The House of Atreus, Part 7

Previously on The House of Atreus, Orestes, scion of the royal family of Argos, had an eventful homecoming that began in bloodshed, and ended with the Furies arising from Hell to torment him to death for killing his Ma.

Now, he’s on the run. In his madness, he’s gone back to where it all started, Delphi, hoping he can somehow convince Apollo to appear and help him out. The scene opens on both the hunters and the prey, having exhausted each other with the chase, asleep around the seat of the Oracle.

(To get the whole story, start here, at Part One)


“I knew I shouldn’t have turned the snooze capability off this new alarm clock… ” – Orestes


Pythia, priestess and head Oracle of all Delphic festivities, walked in to her office to find poor battered Orestes surrounded by snoring, and smelly, Furies. As she was already nursing a killer hangover, she promptly lost her lunch. It was the rotting stench that really got to her. After composing herself, she recognized Orestes, and remembering what a nice time she had when last he popped by, took pity on him and called upon Apollo.

“Apollo, I know that supposedly we have bouncers for this kind of thing, but think you could do me a wee favor and get rid of these nasty Furies in my office? They are, like, totally harshing my vibe.”

“Oh gods, the smell! I always forget how nasty these biddies are. I mean, whoa! Where do they even come from?”

“I think they burst into life after the severed testicles of Uranous fell to Earth.”

“Oh, right. Jeez, no wonder they never get invited to parties. Chthonic deities are the worst.”

Steering clear of the icky Furies, whom not even the gods wished to prod with a ten foot pole, Apollo granted Orestes a dream:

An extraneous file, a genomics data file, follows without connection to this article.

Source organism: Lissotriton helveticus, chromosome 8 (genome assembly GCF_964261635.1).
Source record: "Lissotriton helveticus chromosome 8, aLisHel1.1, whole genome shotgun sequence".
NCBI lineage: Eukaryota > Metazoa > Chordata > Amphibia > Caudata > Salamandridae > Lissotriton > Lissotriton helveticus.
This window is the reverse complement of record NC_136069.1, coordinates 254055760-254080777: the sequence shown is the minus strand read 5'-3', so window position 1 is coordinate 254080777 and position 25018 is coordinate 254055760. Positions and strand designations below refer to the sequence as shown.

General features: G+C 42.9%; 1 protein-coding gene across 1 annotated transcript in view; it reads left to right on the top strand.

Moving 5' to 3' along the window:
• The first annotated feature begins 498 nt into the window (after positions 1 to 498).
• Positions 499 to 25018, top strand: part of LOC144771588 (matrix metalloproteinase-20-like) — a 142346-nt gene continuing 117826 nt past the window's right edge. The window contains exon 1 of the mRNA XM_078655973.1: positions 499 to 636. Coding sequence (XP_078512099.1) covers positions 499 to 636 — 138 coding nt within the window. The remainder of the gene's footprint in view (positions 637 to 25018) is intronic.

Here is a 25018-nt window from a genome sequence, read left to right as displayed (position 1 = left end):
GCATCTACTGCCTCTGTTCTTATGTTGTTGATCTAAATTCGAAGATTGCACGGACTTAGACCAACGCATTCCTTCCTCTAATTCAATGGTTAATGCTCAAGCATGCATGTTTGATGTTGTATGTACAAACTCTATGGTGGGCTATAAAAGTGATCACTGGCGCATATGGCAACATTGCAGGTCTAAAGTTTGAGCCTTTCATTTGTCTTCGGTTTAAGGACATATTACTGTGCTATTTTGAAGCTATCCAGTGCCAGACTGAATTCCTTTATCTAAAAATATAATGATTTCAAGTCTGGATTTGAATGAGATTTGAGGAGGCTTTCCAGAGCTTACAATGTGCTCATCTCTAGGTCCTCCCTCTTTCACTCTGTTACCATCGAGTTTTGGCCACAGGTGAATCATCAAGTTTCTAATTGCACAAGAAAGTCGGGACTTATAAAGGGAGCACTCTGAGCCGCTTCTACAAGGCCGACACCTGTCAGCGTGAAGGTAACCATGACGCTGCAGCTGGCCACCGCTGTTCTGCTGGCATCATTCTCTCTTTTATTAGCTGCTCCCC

Keep on running from these old crones,

Though their curses rattle away at your bones,

I haven’t quite forsaken you yet,

Just forgot awhile, so no need to fret!

In Athens for you does safety now lie,

To Athena you go. Right now! Fly!

Orestes, surprised to learn that Apollo was relying on a female to fix things, ran out the door, heading for Athens and safety. The Furies, however, who were older than old, slept on. Just then, the Ghost of Clytemnestra, who was quite literally the evil mother from Hell at this point, showed up.


“If you want something done right, do it yourself” – Clytemnestra

“We are plutonic instruments of vengeance, they said. Leave it to us, they said. We’ll suck the marrow from his bones, they said. Well is this what they meant?? Sleeping on the job?!”

“Oh, Clytemnestra, it’s good to see you! How are the eternal fires of damnation?”

“They’d be a lot better if my no-good son were being devoured by a certain someone!”

“Not to worry, dear, we were just getting around to that. He’s around here somewhere… Eugenia! Where did you put that delectable Orestes?”

“He’s gone you incompetent devils! He’s been chatting with Apollo. He’s off to Athens. Apparently, Athena is going to fix all of this.”